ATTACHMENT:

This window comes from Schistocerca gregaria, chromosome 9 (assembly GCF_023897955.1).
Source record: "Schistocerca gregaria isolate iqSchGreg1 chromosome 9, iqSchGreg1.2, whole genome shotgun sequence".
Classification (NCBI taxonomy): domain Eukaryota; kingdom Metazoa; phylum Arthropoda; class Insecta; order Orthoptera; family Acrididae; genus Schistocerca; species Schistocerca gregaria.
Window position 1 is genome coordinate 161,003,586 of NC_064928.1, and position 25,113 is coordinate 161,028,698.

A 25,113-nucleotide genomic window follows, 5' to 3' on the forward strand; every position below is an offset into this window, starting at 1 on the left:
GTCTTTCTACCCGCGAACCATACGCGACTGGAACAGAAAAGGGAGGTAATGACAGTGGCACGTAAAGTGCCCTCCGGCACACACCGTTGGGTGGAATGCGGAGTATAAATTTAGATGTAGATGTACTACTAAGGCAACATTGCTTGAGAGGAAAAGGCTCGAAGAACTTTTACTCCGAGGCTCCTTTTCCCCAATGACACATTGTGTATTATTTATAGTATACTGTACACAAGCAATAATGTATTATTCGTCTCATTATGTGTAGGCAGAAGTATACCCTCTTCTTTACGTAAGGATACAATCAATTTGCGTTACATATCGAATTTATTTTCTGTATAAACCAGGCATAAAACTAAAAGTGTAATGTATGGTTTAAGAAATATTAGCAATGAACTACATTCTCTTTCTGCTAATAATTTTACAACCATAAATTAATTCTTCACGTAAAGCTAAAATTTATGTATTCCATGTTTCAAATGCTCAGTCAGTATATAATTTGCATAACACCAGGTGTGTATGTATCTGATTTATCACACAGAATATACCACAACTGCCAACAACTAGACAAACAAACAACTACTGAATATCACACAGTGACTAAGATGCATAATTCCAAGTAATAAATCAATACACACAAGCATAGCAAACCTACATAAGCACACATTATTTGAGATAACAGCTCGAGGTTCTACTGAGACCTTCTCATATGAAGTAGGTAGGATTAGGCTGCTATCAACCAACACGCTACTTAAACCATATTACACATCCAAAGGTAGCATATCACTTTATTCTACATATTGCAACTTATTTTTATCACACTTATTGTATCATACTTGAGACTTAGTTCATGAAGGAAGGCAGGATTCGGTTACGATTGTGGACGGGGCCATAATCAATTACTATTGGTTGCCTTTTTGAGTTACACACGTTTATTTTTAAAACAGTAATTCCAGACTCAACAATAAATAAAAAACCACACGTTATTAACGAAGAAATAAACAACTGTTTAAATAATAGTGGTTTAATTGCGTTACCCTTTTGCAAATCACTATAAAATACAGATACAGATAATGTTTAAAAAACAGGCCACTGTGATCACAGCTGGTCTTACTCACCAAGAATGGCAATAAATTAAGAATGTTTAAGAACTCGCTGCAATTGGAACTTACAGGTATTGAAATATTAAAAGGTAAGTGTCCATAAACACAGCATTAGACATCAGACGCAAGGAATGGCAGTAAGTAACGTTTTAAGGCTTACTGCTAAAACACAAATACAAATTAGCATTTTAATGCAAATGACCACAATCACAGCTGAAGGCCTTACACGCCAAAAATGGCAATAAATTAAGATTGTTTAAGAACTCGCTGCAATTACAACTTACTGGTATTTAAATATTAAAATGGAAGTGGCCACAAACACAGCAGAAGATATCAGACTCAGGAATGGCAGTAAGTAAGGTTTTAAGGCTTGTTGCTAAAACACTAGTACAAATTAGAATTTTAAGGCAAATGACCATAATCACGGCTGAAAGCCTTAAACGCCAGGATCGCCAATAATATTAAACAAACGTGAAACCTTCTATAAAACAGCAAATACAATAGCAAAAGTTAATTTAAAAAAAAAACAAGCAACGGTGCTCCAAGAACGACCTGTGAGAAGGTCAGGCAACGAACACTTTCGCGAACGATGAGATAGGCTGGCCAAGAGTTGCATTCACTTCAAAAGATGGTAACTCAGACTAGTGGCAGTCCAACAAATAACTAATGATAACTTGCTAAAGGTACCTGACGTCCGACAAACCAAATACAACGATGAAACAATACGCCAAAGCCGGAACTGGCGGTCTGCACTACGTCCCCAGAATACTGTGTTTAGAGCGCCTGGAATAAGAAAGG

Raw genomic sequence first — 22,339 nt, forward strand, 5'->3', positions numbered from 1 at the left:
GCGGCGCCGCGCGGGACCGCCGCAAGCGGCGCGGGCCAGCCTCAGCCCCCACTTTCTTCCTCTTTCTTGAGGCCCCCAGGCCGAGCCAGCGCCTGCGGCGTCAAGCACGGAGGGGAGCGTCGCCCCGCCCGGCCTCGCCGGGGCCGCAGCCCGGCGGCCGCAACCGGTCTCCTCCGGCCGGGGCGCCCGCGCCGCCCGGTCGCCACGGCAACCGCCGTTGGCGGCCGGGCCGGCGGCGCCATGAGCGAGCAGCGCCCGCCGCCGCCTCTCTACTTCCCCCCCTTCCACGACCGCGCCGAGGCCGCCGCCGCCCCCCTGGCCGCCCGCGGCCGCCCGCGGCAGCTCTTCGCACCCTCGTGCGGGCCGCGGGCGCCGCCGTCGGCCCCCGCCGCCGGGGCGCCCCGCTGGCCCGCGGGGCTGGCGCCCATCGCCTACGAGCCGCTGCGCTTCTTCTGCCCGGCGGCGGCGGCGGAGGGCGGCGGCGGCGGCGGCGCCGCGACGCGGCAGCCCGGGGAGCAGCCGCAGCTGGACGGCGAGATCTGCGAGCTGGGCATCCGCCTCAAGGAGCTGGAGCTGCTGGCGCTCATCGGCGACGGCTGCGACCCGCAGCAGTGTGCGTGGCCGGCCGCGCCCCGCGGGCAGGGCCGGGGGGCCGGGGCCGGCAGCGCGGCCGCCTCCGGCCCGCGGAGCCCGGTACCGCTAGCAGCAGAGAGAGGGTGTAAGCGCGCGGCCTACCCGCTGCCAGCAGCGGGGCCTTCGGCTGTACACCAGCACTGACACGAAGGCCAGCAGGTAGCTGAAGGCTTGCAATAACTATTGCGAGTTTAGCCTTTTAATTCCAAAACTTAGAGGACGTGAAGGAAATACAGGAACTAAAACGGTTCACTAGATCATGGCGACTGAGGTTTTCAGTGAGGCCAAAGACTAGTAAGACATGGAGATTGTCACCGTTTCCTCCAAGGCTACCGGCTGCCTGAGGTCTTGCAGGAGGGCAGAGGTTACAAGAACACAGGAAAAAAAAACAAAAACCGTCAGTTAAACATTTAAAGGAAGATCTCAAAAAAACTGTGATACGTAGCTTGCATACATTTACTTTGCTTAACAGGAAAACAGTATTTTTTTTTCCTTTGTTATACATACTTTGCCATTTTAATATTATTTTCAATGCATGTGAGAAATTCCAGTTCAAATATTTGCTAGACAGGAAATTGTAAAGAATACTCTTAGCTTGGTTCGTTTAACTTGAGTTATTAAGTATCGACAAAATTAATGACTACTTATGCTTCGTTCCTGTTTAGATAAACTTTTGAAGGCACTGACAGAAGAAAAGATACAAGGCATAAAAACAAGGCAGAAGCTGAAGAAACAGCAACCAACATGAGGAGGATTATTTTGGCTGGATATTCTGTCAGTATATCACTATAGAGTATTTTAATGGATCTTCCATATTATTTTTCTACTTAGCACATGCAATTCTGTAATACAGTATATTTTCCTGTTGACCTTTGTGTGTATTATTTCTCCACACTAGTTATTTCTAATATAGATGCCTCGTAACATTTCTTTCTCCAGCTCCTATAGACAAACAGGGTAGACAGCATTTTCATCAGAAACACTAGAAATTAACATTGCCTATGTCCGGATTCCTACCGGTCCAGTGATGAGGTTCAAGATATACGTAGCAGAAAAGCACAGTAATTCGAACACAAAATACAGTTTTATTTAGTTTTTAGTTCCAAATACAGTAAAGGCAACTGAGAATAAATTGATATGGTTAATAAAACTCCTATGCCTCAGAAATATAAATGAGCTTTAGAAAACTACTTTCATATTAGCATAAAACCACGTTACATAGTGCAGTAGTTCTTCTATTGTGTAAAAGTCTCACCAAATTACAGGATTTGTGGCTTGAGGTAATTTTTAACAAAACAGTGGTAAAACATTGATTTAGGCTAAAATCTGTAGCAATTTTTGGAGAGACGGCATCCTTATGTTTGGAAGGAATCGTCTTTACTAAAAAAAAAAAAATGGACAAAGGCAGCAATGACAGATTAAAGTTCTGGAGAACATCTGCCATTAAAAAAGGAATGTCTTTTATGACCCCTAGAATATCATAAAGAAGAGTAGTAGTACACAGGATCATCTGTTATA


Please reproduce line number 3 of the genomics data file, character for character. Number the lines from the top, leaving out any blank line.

Classification (NCBI taxonomy): domain Eukaryota; kingdom Metazoa; phylum Arthropoda; class Insecta; order Orthoptera; family Acrididae; genus Schistocerca; species Schistocerca gregaria.